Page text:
Keith Haring, ‘The Story of Red and Blue’, 1989, Outset Benefit Auction
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Keith Haring

The Story of Red and Blue, 1989

Lithography
22 × 16 1/2 in
56 × 42 cm
Edition 39/90
This is part of a limited edition set.
Bidding closed
Want to sell a work by this artist? Consign with Artsy.
About the work
Outset Benefit Auction

Sheet 16 (from a set of 21 prints)

From the Catalogue:
Haring understood something of his debt to …

Medium
Print
Signature
Signed
Image rights
Courtesy Private Collection
Keith Haring
American, 1958–1990
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Bridging the gap between the art world and the street, Keith Haring rose to prominence in the early 1980s with his graffiti drawings made in the subways and on the sidewalks of New York City. Combining the appeal of cartoons with the raw energy of Art Brut artists like Jean DuBuffet, Haring developed a distinct pop-graffiti aesthetic centered on fluid, bold outlines against a dense, rhythmic overspread of imagery like that of babies, barking dogs, flying saucers, hearts, and Mickey Mouse. In his subway drawings and murals, Haring explored themes of exploitation, subjugation, drug abuse, and rising fears of nuclear holocaust, which became increasingly apocalyptic after his AIDS diagnosis. Alongside Jean-Michel Basquiat, Kenny Scharf, and Jenny Holzer, Haring is regarded as a leading figure in New York East Village Art scene in the 1970s and '80s.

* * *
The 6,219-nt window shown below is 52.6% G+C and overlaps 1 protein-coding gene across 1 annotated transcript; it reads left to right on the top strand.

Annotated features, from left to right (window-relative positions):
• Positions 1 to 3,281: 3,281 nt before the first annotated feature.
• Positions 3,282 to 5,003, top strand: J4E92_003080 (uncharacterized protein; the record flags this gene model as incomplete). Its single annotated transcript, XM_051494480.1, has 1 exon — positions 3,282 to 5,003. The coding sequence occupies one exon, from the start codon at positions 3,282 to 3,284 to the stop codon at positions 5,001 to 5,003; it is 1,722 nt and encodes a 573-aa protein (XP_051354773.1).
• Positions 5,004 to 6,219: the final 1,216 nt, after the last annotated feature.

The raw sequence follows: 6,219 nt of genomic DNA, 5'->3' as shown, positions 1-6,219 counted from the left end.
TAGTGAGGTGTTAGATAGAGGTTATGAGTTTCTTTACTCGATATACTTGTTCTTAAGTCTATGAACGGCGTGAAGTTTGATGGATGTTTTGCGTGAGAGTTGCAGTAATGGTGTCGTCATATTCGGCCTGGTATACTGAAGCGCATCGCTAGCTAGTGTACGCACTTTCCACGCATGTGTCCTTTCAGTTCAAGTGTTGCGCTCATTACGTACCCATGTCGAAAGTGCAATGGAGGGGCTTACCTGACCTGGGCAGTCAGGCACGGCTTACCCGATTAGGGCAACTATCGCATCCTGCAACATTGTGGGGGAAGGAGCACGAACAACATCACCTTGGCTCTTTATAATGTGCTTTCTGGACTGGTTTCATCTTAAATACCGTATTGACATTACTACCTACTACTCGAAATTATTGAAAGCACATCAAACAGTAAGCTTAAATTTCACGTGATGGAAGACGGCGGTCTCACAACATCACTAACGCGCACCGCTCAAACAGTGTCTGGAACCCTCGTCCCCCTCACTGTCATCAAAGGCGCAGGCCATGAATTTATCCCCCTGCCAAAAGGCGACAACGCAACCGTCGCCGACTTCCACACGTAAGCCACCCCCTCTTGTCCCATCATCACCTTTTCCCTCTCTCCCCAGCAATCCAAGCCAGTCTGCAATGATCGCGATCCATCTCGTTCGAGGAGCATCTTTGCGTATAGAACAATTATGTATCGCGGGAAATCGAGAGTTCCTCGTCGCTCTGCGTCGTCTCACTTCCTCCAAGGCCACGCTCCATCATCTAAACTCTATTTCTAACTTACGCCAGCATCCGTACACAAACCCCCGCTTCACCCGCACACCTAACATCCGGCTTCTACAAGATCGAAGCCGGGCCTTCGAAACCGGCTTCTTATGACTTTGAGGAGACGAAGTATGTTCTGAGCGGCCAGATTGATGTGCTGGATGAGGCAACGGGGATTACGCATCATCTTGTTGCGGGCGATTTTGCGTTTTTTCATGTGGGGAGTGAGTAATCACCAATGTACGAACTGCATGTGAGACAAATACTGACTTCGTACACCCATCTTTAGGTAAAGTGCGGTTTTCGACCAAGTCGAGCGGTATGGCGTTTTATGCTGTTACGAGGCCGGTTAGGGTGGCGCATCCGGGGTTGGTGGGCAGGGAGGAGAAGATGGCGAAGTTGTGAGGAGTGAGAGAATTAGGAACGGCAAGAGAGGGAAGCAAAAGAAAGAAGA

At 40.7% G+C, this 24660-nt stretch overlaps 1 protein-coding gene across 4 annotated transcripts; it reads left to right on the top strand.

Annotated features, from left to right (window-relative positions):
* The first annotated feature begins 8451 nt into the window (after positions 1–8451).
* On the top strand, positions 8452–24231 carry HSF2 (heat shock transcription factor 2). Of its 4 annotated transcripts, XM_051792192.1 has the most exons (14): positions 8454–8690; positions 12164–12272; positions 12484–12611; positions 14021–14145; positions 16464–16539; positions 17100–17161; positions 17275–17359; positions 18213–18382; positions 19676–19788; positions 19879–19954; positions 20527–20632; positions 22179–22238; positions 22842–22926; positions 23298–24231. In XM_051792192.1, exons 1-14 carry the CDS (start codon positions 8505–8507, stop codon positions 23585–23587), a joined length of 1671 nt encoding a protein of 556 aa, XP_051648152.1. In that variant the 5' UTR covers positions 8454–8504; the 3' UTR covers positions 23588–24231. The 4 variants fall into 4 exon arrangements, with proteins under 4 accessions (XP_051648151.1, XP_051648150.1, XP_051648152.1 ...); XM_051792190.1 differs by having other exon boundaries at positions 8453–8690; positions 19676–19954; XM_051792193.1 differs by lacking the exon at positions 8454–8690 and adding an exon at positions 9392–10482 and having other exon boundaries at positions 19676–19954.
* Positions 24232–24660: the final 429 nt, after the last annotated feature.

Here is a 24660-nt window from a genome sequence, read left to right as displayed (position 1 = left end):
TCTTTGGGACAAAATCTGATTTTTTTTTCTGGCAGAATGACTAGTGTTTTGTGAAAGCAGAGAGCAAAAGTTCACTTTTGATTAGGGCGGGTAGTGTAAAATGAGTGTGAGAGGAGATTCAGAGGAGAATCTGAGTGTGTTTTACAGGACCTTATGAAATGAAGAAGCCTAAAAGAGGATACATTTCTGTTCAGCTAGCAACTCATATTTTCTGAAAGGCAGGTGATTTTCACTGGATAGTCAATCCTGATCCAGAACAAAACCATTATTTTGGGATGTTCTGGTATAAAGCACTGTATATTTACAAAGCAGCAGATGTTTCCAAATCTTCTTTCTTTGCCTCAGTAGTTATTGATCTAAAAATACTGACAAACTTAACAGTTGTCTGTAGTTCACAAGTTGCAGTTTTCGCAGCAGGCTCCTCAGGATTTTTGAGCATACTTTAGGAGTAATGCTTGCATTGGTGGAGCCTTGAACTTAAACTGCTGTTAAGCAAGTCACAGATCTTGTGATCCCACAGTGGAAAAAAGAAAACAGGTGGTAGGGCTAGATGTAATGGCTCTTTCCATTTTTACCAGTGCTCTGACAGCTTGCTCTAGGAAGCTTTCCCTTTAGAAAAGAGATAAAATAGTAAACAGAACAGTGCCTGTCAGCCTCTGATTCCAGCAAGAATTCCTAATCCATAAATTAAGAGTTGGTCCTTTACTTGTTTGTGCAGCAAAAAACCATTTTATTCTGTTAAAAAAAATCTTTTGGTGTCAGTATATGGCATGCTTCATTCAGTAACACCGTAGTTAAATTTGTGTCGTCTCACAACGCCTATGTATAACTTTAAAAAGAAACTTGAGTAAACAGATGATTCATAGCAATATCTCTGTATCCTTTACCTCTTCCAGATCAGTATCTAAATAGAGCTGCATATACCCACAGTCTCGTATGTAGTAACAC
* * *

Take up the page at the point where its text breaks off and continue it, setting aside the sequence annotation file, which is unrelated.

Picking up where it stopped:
Keith Haring, ‘The Story of Red and Blue’, 1989, Outset Benefit Auction
Save
Save
View
View in room
Share
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About the work
Outset Benefit Auction

Sheet 16 (from a set of 21 prints)

From the Catalogue:
Haring understood something of his debt to sixties culture- its public and popular culture and thought, that is, as opposed to its art. On the latter front, he was selective: he adored Andy Warhol, but he was skeptical of the “overrationalization” he found in …

Medium
Print
Signature
Signed
Image rights
Courtesy Private Collection
Keith Haring
American, 1958–1990
Follow

Bridging the gap between the art world and the street, Keith Haring rose to prominence in the early 1980s with his graffiti drawings made in the subways and on the sidewalks of New York City. Combining the appeal of cartoons with the raw energy of Art Brut artists like Jean DuBuffet, Haring developed a distinct pop-graffiti aesthetic centered on fluid, bold outlines against a dense, rhythmic overspread of imagery like that of babies, barking dogs, flying saucers, hearts, and Mickey Mouse. In his subway drawings and murals, Haring explored themes of exploitation, subjugation, drug abuse, and rising fears of nuclear holocaust, which became increasingly apocalyptic after his AIDS diagnosis. Alongside Jean-Michel Basquiat, Kenny Scharf, and Jenny Holzer, Haring is regarded as a leading figure in New York East Village Art scene in the 1970s and '80s.

Keith Haring

The Story of Red and Blue, 1989

Lithography
22 × 16 1/2 in
56 × 42 cm
Edition 39/90
This is part of a limited edition set.
Bidding closed
Want to sell a work by this artist? Consign with Artsy.
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